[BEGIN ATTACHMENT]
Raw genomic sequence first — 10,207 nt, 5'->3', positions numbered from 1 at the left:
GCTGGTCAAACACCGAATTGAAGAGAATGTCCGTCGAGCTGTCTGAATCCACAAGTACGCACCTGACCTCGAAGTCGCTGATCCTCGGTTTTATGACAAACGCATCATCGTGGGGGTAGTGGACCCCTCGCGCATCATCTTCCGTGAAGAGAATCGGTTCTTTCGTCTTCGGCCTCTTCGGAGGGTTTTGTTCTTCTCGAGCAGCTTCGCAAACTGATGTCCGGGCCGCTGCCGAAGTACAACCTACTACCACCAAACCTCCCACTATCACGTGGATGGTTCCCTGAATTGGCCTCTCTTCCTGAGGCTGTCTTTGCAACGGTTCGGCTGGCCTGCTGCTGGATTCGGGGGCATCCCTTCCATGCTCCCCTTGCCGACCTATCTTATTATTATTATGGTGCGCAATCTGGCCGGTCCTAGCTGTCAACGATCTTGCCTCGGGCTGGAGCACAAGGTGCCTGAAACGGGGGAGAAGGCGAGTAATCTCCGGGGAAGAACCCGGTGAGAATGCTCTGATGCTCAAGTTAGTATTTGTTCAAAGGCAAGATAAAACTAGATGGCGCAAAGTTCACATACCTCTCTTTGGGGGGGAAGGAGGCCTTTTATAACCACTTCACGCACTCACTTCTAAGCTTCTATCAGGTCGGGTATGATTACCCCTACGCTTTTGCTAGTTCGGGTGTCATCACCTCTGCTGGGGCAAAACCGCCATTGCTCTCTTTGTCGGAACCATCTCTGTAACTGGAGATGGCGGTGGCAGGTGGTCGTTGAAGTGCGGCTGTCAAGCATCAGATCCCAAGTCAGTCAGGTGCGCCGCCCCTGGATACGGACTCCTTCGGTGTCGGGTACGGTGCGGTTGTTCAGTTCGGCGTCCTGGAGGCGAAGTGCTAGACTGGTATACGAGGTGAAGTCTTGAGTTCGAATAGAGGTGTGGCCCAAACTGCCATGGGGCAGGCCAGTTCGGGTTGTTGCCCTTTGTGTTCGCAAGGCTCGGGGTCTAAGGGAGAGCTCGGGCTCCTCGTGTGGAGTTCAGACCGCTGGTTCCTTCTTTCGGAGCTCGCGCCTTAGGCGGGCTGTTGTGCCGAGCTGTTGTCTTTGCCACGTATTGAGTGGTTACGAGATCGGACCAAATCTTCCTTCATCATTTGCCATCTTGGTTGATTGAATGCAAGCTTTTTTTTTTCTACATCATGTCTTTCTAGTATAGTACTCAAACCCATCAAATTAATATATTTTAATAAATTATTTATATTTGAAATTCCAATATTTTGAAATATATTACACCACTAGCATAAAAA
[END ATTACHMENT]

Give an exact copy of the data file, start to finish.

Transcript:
Raw genomic sequence first — 10,207 nt, 5'->3', positions numbered from 1 at the left:
GCTGGTCAAACACCGAATTGAAGAGAATGTCCGTCGAGCTGTCTGAATCCACAAGTACGCACCTGACCTCGAAGTCGCTGATCCTCGGTTTTATGACAAACGCATCATCGTGGGGGTAGTGGACCCCTCGCGCATCATCTTCCGTGAAGAGAATCGGTTCTTTCGTCTTCGGCCTCTTCGGAGGGTTTTGTTCTTCTCGAGCAGCTTCGCAAACTGATGTCCGGGCCGCTGCCGAAGTACAACCTACTACCACCAAACCTCCCACTATCACGTGGATGGTTCCCTGAATTGGCCTCTCTTCCTGAGGCTGTCTTTGCAACGGTTCGGCTGGCCTGCTGCTGGATTCGGGGGCATCCCTTCCATGCTCCCCTTGCCGACCTATCTTATTATTATTATGGTGCGCAATCTGGCCGGTCCTAGCTGTCAACGATCTTGCCTCGGGCTGGAGCACAAGGTGCCTGAAACGGGGGAGAAGGCGAGTAATCTCCGGGGAAGAACCCGGTGAGAATGCTCTGATGCTCAAGTTAGTATTTGTTCAAAGGCAAGATAAAACTAGATGGCGCAAAGTTCACATACCTCTCTTTGGGGGGGAAGGAGGCCTTTTATAACCACTTCACGCACTCACTTCTAAGCTTCTATCAGGTCGGGTATGATTACCCCTACGCTTTTGCTAGTTCGGGTGTCATCACCTCTGCTGGGGCAAAACCGCCATTGCTCTCTTTGTCGGAACCATCTCTGTAACTGGAGATGGCGGTGGCAGGTGGTCGTTGAAGTGCGGCTGTCAAGCATCAGATCCCAAGTCAGTCAGGTGCGCCGCCCCTGGATACGGACTCCTTCGGTGTCGGGTACGGTGCGGTTGTTCAGTTCGGCGTCCTGGAGGCGAAGTGCTAGACTGGTATACGAGGTGAAGTCTTGAGTTCGAATAGAGGTGTGGCCCAAACTGCCATGGGGCAGGCCAGTTCGGGTTGTTGCCCTTTGTGTTCGCAAGGCTCGGGGTCTAAGGGAGAGCTCGGGCTCCTCGTGTGGAGTTCAGACCGCTGGTTCCTTCTTTCGGAGCTCGCGCCTTAGGCGGGCTGTTGTGCCGAGCTGTTGTCTTTGCCACGTATTGAGTGGTTACGAGATCGGACCAAATCTTCCTTCATCATTTGCCATCTTGGTTGATTGAATGCAAGCTTTTTTTTTTCTACATCATGTCTTTCTAGTATAGTACTCAAACCCATCAAATTAATATATTTTAATAAATTATTTATATTTGAAATTCCAATATTTTGAAATATATTACACCACTAGCATAAAAA